The American Kid will return home to the St. Louis area.
Pacific’s Justin Lawrence will be returning to St. Louis Friday, June 19 as part of the Bellator 138 card that will take place at the Scottrade Center at 8 p.m.
Lawrence’s fight against Sean Wilson will be the main fight on the preliminary card.
Lawrence has not fought in the area in nearly five years.
“It’s been since 2010 when I fought under the Strikeforce promotion when I was 20 years old,” Lawrence said. “It’s a good feeling to come back home and give a lot of my fans a great fight, and have the opportunity to go out there and showcase my skills. Doing what I love in front of my hometown is awesome. I can’t wait.”
Lawrence’s family will also be in attendance.
“They’ve been really supportive,” he said. “They’ve been with me since I was little. They’ve watched me grow up in this sport. A lot of them will definitely be there.”
Lawrence said the sport of Mixed Martial Arts was in his blood. Lawrence’s step-father, Benny Voyles, owns 21st Century Martial Arts in Pacific. Voyles was a professional fighter for eight years and also has coached and managed fighters.
“I was kind of born and raised into a gym,” he said. “My uncle, Scotty Fiedler, fought in UFC 10. So, I kind of always knew about the UFC and mixed martial arts.”
A wrestler since the third grade, Lawrence said the transition to MMA was an easy one for him.
“That’s what I wanted to do,” he said. “At the end of the day I was a wrestler at heart, but also a striker, so why not be able to do all those disciplines in a fight?”
Because Lawrence was well-rounded as a fighter with great wrestling and striking skills, the move to MMA seemed like a natural one for him.
“I kind of jumped into MMA because my striking stood out so much more than just in a kickboxing match or a boxing match,” he said. “That gave me so many weapons. I felt like I was so far ahead of the curve.”
While Lawrence said he would rather stand in a fight then take it to the ground, he admits that the sport has changed a lot, so it’s important to be skilled in both.
“The sport’s evolving so much and fighters are getting so good nowadays, that even though I’m a boxer and kickboxer at heart, throwing a take down in there may also disrupt your opponents rhythm,” Lawrence said. “Your opponent can’t only worry about your hands or your kicks, but now your take downs. That’s three weapons they will have to be thinking about at all times. You got to do what you got to do to win. You have to keep your opponent thinking. When they aren’t thinking, that’s when they are beating on you.”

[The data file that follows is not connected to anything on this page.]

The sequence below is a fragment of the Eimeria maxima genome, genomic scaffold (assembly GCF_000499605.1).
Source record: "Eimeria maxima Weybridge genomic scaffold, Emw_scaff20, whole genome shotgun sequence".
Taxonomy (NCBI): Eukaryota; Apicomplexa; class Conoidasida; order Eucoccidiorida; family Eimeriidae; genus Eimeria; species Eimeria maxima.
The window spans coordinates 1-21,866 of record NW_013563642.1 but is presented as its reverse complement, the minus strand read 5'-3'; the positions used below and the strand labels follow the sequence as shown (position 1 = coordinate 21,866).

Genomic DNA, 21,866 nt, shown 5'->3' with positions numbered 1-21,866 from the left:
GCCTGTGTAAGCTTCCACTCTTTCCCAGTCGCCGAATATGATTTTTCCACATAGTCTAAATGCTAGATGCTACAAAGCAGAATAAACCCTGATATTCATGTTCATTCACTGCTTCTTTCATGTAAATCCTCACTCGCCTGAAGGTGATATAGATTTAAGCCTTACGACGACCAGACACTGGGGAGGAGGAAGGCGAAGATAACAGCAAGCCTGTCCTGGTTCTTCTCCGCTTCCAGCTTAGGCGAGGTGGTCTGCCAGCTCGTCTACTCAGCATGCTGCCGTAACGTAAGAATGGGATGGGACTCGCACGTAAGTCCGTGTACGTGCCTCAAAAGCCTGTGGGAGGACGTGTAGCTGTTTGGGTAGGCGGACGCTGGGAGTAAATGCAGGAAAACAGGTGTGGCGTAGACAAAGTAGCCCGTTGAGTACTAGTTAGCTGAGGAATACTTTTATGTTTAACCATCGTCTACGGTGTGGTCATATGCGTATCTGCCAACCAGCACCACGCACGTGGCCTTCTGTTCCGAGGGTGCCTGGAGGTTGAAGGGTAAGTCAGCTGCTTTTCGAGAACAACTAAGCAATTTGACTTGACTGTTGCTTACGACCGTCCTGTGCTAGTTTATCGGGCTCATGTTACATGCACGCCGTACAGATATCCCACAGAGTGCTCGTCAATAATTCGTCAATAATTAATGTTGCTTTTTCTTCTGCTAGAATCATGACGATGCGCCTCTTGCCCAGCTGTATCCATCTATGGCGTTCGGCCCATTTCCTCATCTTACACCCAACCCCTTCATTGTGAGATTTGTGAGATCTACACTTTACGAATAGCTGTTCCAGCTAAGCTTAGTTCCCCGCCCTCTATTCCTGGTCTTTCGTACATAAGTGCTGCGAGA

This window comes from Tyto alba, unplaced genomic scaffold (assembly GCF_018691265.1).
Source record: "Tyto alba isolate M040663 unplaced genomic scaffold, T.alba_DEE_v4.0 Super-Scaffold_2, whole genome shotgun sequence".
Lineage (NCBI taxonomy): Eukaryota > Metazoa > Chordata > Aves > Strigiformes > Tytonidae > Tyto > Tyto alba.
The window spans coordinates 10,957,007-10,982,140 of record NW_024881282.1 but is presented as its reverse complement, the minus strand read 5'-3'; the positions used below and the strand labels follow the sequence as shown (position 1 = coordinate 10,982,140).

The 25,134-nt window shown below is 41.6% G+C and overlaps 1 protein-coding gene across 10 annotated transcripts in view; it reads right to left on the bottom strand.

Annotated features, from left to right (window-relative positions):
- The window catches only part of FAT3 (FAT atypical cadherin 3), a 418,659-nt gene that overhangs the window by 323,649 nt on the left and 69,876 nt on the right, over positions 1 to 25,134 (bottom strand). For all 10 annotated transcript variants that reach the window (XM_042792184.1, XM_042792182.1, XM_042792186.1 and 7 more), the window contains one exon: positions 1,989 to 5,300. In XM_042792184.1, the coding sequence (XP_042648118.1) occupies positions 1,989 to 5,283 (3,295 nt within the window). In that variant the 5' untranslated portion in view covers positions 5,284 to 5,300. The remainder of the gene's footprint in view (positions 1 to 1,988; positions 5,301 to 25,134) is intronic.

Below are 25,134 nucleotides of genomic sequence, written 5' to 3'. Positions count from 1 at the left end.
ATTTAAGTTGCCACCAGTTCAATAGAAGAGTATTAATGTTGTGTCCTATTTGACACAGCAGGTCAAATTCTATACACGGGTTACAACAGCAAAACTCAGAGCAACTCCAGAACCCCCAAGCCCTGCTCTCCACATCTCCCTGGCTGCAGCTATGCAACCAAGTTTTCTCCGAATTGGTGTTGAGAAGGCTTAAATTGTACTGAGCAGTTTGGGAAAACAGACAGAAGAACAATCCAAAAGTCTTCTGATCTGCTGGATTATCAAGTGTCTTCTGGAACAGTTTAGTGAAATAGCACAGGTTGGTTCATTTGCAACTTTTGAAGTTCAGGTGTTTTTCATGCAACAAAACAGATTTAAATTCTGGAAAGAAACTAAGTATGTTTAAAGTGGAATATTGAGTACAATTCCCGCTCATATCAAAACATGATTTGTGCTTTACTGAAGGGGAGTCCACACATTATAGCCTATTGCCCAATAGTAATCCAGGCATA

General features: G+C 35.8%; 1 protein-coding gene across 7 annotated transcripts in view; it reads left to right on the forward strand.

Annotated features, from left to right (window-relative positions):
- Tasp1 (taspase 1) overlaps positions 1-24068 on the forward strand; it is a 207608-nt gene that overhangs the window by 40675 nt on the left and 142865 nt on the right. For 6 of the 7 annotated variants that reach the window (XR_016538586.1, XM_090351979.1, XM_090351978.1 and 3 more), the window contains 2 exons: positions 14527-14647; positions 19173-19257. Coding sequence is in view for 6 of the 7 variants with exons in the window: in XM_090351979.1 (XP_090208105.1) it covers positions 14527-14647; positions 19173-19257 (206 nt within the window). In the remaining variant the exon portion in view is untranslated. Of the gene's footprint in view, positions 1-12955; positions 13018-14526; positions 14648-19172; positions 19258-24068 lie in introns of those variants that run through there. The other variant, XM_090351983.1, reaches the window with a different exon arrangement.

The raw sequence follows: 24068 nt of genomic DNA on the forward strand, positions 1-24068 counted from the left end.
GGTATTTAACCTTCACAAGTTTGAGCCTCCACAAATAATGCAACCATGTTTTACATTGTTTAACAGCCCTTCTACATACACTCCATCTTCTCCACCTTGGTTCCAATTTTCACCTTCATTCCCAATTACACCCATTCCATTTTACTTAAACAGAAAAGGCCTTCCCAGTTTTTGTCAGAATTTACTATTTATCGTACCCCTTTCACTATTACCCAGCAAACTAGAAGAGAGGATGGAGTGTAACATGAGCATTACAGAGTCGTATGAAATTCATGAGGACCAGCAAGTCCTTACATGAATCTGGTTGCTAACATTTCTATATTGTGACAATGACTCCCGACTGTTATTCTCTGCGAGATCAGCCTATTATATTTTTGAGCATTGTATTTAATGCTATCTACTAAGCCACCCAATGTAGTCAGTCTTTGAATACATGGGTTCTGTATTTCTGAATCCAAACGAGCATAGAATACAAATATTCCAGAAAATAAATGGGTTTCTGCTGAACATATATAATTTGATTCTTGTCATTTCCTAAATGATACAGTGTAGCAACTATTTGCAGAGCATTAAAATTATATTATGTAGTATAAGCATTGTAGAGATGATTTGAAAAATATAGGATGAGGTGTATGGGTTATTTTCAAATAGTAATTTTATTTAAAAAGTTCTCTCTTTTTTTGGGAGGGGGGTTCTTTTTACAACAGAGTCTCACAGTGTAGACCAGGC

While the sport of MMA is one of, if not the most physically demanding sports, mental toughness plays a big role.
“It’s everything,” Lawrence said. “Tell me one person who likes getting punched in the face. At the end of the day, it’s all mental. You can’t be weak. Everyone’s in good shape and everyone knows how to fight. It’s all mental and that’s why it’s so fun. It’s a battle.”
Lawrence’s professional debut came Dec. 4, 2010 in St. Louis as part of the Strikeforce card against Max Martyniouk. Lawrence won by unanimous decision.
In Feb. 2012, Lawrence was selected to be a member of UFC’s The Ultimate Fighter.
While on the show, Lawrence defeated James Krause to move into the Ultimate Fighter house, becoming an official cast member.
After defeating Cristiano Marcello, Lawrence advanced the quarterfinals of the show, where he would lose in a sudden-death round to Michael Chiesa.
Despite the loss, Lawrence was signed by UFC President Dana White.
At the Ultimate Fighter 15 Finale June 1, 2012, Lawrence made his UFC debut by knocking out John Cofer with a third round head kick which earned him Fight of the Night honors and Knockout of the Night.
Lawrence would lose his next two fights and was released from the company.
His release from UFC was a lesson in growing up for Lawrence.
“I was super-young,” he said. “I got a Fight of the Night and Knockout of the Night and I thought I made it. At the end of the day, that stuff goes quicker than what you think. I was 21 and didn’t realize that. I’m 25 now and have had to battle back to where I’m at today. It’s given me more confidence and motivation to go out there and train hard to win.”
Upon his release, Lawrence (7-2) signed with Resurrection Fighting Alliance (RFA).
The Pacific native has not lost a fight since his UFC release and signed with Bellator in April.
“I’ve been to the highest level,” Lawrence said. “I’ve been five rounds and I’ve defended a title. You can’t buy experience. I’ve wrestled at high levels and always competed at high levels. This is what I love to do.”
One thing that Lawrence credits with helping his resurgence was a move to San Diego to train out of Alliance Gym.
“Not that there aren’t great fighters in St. Louis, but I was spending more time in my car traveling from my dad’s gym to a gym in St. Charles,” he said. Out here, I have everything under one roof. I’m training with killers everyday. You become an animal or you go home.”
Lawrence’s opponent on June 19 will be Sean Wilson (34-25).
“I feel like my hands and my striking are a lot of better than a lot of guys in my division,” he said. “He’s really heavy-handed, which will make for an exciting fight with a lot of fireworks. I just feel like I’m younger. I’m more well-rounded and that’s going to be huge. I’m just not a boxer. He’s never really fought a fighter like me.”
Tickets for Bellator 138 start at $30 and can be purchased at Ticketmaster.com.
While the show will go live on Spike TV at 8 p.m., June 19, fans will be able to stream the preliminary fights, including Lawrence’s, on Spike.com.